Standards 3, 5 and 6 of the Free-to-Air Television Code of Broadcasting Practice, and the Authority’s privacy principle 2 are relevant to the determination of this complaint. They provide:
Standard 3 Privacy
In the preparation and presentation of programmes, broadcasters are responsible for maintaining standards consistent with the privacy of the individual.
- Privacy Principle 2
- It is inconsistent with an individual’s privacy to allow the public disclosure of some kinds of public facts. The ‘public’ facts contemplated concern events (such as criminal behaviour) which have, in effect, become private again, for example through the passage of time. Nevertheless, the public disclosure of public facts will have to be highly offensive to an objective reasonable person.
Standard 5 Accuracy
News, current affairs and other factual programmes must be truthful and accurate on points of fact, and be impartial and objective at all times.
Standard 6 Fairness
In the preparation and presentation of programmes, broadcasters are required to deal justly and fairly with any person or organisation taking part or referred to.
 TVNZ contended that Mr Arthur’s criminal conviction for supplying methamphetamine to four teenagers while he was a teacher had not become private again “through the passage of time”.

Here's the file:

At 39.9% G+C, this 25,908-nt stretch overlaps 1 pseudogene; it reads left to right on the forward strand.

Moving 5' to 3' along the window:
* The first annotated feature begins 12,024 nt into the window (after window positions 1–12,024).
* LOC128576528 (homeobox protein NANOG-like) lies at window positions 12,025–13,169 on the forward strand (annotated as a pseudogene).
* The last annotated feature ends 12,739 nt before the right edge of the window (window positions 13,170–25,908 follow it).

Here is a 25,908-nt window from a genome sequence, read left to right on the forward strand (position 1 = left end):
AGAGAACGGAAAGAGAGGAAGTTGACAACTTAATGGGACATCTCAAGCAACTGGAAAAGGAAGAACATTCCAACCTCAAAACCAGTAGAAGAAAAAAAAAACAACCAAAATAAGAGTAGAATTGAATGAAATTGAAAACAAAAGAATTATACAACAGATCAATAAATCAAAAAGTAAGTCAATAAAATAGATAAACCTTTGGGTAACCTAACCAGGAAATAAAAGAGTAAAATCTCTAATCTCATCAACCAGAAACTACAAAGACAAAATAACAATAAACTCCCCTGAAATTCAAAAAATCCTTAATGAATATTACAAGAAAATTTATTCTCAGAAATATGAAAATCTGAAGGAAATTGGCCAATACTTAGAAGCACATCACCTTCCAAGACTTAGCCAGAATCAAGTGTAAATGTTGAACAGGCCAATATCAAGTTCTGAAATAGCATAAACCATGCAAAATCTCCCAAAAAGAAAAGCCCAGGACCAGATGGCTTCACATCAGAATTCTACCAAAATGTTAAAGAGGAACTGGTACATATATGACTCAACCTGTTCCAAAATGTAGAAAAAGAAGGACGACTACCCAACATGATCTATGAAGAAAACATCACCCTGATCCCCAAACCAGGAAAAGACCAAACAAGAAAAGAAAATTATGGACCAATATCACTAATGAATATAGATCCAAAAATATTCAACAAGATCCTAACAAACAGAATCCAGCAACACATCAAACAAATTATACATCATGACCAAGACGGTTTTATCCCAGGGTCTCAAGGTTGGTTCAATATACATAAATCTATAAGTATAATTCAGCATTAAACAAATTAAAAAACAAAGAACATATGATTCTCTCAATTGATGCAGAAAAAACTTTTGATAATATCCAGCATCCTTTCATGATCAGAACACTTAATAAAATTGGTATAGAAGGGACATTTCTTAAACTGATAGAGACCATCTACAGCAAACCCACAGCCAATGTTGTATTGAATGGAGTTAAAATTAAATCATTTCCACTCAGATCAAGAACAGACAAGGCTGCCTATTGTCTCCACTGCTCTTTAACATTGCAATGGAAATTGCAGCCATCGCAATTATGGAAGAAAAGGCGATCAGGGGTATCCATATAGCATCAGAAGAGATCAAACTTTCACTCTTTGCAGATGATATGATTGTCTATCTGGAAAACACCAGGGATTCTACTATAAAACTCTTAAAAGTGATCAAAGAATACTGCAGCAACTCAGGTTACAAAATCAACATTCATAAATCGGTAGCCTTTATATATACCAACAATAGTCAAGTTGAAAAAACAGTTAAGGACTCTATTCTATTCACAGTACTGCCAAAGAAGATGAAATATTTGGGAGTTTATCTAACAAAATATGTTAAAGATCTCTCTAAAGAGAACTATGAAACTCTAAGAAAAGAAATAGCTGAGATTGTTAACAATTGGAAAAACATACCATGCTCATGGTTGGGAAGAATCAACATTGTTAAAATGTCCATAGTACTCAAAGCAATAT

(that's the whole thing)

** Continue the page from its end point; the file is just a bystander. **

The broadcaster wrote that Mr Arthur’s case had attracted a great deal of publicity, and noted that references to him in the press had appeared as recently as December 2005. Because of this publicity, TVNZ submitted that it would be difficult to conclude that Mr Arthur’s offence and conviction had become private through the passage of time. It submitted that the Authority should decline to uphold the complaint.
 TVNZ disagreed with Mr Arthur’s argument that the reference to his case was irrelevant to the news event being reported. It accepted that his registration had lapsed by the time of his conviction, but noted that the offence had been committed while Mr Arthur was a teacher.
 Referring to Standard 5 (accuracy), TVNZ did not believe the item was inaccurate. It wrote:
The [complaints] committee also believed that whether or not the four teenagers were current students was not significant. What was important was that they were young people – if not present students then certainly not long out of school and therefore relevant to the concerns being raised on 22nd October about teachers with criminal backgrounds having access to the young.
 The broadcaster also declined to uphold Mr Arthur’s Standard 6 (fairness) complaint. It contended that the reference to his case in a relevant and legitimate context was “perfectly valid”, and noted that his criminal conviction was a matter of public record.